AWS Management & Governance Blog

Accelerate application development with AWS CloudFormation by preventing stack rollback

AWS CloudFormation helps minimize downtime when you are deploying application and infrastructure resources. By default, it supports a deployment safety approach (that is, one in which it rolls back to the last known good state whenever an error is encountered during the deployment of stack resources). This works well for production systems, but might not be a good fit for a development workflow. In this blog, we explore a new feature in CloudFormation that helps accelerate development workflows by preventing stack rollback and allowing stack operations to be retried from the point of failure.

This option allows development teams to move faster, which is critical for software development; especially to customers such as Formula One. As Martynas Juras, a cloud engineer at Formula One, told us “It’s great that the template keeps provisioning resources even though a resource has failed to create. Deploying the second time round was much quicker – a massive improvement there, as to us, Speed is key”.

Consider the following example template that creates a sample VPC that follows best practices of Multi-AZ support with public and private subnets:

The description in the CloudFormation template says it deploys a VPC with a pair of public and private subnets across two Availability Zones. It deploys an internet gateway and two NAT gateways (one in each AZ).

Figure 1: Example template

This template consists of 22 unique CloudFormation resources, even before you add a single Amazon Elastic Compute Cloud (Amazon EC2) instance. You can see how quickly the resource count can add up as applications become more complex. What happens if there’s a problem with one of these resources during deployment?

When CloudFormation encounters an error during stack deployment, the default behavior is to roll the stack back to its last known good state. Rolling back includes canceling any pending operations, reverting any changes to existing resources, and deleting any newly created resources. Rolling back a stack create operation is particularly cumbersome for development because the stack will enter a terminal state where the only option is to delete the stack and start over. In the example in Figure 1, if the final resource failed during creation, the stack would have to be deleted. A redeployment would require deploying those 22 resources again.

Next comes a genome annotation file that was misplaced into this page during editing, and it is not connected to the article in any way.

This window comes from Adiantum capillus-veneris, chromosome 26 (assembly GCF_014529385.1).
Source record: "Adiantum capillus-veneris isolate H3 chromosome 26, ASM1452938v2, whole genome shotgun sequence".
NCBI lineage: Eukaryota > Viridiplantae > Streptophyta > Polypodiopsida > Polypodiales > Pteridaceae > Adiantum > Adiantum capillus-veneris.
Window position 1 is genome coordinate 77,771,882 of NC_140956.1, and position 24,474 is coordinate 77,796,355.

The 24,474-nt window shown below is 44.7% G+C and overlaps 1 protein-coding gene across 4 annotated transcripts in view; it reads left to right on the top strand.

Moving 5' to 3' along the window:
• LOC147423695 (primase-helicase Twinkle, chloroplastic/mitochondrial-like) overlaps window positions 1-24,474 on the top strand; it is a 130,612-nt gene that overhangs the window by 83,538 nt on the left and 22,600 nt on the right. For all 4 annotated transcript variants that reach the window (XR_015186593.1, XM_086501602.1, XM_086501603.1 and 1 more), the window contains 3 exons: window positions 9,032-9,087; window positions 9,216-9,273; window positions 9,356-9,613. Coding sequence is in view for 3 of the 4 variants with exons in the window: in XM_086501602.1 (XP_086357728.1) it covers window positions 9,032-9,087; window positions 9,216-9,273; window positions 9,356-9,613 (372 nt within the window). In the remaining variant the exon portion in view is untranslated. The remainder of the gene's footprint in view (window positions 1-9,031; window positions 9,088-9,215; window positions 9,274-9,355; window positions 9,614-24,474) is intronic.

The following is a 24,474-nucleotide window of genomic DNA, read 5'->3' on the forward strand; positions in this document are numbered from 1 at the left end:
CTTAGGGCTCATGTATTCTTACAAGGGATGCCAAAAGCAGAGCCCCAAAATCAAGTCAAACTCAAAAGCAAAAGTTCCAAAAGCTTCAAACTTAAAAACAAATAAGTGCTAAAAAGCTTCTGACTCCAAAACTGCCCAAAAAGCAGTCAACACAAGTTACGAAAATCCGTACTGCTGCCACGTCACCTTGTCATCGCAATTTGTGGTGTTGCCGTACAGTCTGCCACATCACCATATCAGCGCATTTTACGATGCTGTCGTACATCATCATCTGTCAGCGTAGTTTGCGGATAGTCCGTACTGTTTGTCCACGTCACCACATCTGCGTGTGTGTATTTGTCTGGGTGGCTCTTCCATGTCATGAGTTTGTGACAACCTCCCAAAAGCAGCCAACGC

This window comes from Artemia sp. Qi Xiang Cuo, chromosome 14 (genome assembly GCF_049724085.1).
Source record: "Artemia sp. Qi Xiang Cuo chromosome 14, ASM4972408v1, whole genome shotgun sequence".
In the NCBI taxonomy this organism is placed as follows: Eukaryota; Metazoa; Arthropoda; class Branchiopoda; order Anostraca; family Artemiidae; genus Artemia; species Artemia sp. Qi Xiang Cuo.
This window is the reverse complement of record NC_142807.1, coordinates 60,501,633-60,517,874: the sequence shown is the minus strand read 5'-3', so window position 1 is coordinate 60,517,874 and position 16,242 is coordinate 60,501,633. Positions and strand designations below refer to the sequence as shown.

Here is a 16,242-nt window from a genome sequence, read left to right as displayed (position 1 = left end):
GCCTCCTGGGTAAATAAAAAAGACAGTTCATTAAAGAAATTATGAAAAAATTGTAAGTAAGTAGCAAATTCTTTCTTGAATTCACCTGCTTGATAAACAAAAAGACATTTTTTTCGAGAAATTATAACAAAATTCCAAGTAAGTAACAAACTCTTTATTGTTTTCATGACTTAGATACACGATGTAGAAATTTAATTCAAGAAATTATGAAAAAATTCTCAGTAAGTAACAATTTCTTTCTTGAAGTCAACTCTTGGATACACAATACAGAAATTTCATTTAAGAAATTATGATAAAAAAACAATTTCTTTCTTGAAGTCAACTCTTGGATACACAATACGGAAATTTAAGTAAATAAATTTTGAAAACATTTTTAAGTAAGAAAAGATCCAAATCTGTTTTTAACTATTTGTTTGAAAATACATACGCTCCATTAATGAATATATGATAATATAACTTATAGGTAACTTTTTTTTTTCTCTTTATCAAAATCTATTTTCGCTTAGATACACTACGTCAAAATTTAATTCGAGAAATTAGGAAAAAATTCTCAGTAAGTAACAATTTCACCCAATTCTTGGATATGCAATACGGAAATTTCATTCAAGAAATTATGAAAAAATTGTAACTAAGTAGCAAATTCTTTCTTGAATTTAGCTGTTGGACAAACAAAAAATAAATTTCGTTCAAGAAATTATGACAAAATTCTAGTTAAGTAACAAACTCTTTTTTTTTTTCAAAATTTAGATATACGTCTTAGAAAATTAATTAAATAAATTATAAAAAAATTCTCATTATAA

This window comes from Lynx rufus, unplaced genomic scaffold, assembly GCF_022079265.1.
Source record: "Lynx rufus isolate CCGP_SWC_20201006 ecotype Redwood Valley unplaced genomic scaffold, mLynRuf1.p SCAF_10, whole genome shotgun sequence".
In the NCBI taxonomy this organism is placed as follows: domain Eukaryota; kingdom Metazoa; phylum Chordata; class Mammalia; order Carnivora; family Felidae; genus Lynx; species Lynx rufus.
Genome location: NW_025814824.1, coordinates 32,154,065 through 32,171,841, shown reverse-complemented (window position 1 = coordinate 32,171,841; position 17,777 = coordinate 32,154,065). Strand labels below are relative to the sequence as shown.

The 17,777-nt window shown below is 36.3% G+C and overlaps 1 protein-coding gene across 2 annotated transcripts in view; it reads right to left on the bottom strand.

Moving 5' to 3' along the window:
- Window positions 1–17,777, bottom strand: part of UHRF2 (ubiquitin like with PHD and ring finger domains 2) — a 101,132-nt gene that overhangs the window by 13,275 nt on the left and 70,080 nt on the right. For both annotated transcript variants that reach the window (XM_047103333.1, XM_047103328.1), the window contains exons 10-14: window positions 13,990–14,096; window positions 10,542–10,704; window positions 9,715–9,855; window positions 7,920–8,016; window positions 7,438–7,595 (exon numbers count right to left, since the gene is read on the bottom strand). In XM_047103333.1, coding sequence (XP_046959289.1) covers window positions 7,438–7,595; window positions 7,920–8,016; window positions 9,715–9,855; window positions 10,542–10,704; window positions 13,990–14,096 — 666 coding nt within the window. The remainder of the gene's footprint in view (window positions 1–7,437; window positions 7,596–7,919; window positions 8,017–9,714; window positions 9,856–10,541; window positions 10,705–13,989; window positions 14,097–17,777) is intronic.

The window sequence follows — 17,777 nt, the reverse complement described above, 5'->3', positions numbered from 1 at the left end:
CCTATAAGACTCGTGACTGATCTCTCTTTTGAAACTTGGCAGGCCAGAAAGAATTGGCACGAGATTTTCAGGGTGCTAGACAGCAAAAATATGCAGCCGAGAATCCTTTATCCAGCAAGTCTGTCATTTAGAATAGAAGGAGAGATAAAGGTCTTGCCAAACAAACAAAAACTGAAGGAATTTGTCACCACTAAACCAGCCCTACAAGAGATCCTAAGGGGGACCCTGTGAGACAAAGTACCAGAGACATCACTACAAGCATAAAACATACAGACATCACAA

Rolling back to a last known good state is ideal for a production deployment that is focused on minimizing downtime, but less desirable for deployments where an iterative workflow is more efficient.

Deactivate stack rollback

To provide more flexibility in the stack development process, CloudFormation recently introduced the ability to deactivate stack rollback. This means if CloudFormation encounters an error during stack deployment, provisioned resources are left in place; developers can debug the stack, fix any issues, and continue deployment.

You might be thinking this doesn’t seem like a new feature. The disable rollback option (for stack create operations) has been around for a while! What’s new is the ability to perform additional stack operations (that is, a stack in a CREATE_FAILED state is no longer terminal) and to deactivate rollback in both create stack and update stack operations.

I’ll show you what this looks like when a stack encounters an issue with provisioning an EC2 instance.

Stack behavior on resource failure

In the following example, a new stack is deployed with the stack options set to prevent rollback. Under Stack failure options, choose Preserve successfully provisioned resources.

In the CloudFormation console, under Behavior on provisioning failure, the options are to roll back all stack resources and to preserve successfully provisioned resources.

Figure 2: Stack failure options

The stack is deployed, but fails during creation due to an error with the provisioning of an EC2 resource. The stack enters a CREATE_FAILED state. At this point, all previously provisioned resources are still in place, including the failed EC2 resource.

The resources are displayed in a table with columns for logical ID, physical ID, type, status (in this example, CREATE_FAILED), status reason, and module.

Figure 3: Resources in the CloudFormation console

Because the EC2 resource is intact, log files on the EC2 instance can be inspected for any errors that occurred during instance initialization. Here is the cfn-init.log file:

[ec2-user@ip-10-192-10-55 ~]$ cat /var/log/cfn-init.log